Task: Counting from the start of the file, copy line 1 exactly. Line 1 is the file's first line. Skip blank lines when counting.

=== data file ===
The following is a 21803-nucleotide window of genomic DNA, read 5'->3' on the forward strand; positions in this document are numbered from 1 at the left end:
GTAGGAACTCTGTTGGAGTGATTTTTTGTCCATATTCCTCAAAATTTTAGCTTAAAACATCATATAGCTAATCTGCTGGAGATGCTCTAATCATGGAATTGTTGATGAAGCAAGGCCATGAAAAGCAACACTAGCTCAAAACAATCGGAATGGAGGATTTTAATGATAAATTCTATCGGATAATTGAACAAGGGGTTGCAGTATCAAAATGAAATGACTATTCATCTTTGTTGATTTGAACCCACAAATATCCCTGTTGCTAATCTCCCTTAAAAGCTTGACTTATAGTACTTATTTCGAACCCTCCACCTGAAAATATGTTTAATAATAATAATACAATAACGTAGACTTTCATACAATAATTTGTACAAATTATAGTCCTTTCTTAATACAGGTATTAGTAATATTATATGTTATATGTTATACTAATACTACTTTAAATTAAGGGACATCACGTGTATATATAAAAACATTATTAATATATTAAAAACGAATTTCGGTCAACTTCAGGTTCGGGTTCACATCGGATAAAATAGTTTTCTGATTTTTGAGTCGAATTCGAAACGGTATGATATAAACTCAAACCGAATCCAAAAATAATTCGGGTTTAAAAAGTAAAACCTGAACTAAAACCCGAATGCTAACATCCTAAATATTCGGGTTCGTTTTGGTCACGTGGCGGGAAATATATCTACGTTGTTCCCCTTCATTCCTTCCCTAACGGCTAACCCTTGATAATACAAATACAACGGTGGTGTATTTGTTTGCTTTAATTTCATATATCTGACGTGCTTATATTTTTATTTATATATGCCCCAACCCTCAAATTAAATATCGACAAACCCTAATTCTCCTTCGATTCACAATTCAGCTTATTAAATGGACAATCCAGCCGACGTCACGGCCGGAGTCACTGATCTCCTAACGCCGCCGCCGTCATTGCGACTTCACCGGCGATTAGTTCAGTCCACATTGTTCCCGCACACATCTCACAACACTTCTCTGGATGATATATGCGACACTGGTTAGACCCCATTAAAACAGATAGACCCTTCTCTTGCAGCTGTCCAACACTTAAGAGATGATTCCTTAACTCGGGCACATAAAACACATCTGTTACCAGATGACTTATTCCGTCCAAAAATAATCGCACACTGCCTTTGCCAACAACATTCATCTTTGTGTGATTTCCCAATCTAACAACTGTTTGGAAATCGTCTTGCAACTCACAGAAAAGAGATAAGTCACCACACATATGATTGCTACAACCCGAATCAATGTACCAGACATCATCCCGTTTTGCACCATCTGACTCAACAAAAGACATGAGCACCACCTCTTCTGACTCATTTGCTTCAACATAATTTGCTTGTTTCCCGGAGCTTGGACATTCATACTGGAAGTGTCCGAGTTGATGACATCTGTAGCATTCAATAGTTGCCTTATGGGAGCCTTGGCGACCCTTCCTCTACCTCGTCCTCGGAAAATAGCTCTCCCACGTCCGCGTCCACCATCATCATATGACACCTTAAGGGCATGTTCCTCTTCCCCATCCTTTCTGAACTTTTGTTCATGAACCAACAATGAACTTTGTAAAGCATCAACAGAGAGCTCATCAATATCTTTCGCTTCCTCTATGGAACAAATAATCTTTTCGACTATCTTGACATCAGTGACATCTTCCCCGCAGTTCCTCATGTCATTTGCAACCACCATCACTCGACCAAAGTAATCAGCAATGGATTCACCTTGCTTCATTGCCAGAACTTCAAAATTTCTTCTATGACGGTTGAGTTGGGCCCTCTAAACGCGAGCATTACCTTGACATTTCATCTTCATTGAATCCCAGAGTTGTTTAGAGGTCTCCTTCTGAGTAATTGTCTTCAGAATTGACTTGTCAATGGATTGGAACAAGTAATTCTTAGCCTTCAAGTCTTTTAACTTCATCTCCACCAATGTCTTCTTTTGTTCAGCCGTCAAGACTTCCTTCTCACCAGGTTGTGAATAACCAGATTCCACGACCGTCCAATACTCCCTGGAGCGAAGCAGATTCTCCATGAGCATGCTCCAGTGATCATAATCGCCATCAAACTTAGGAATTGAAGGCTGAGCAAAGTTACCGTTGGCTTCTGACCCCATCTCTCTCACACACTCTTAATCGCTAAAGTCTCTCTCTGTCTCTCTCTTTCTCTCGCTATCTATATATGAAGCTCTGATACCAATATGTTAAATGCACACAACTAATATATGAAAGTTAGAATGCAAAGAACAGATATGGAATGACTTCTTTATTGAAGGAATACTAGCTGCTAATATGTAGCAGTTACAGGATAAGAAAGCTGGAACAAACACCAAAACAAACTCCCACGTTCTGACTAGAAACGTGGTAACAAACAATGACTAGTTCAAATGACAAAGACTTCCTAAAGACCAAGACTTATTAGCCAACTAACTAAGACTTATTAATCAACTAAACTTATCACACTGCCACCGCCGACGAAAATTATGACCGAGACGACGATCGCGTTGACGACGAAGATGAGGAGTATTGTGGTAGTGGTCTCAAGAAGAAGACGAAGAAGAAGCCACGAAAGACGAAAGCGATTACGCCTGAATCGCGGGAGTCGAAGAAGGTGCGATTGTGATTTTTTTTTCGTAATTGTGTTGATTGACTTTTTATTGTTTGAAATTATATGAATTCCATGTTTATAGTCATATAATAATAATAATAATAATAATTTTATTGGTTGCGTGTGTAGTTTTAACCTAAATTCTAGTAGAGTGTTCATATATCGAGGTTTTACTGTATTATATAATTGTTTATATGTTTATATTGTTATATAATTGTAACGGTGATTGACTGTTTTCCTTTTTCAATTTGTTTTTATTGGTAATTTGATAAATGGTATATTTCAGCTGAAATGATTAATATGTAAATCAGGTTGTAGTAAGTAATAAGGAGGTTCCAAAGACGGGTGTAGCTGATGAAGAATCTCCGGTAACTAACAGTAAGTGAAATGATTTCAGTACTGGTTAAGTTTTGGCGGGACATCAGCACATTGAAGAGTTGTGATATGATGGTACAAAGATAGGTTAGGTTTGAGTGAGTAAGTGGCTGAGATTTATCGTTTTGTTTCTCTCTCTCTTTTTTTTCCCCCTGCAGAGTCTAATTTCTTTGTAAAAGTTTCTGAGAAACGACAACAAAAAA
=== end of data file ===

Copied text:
The following is a 21803-nucleotide window of genomic DNA, read 5'->3' on the forward strand; positions in this document are numbered from 1 at the left end: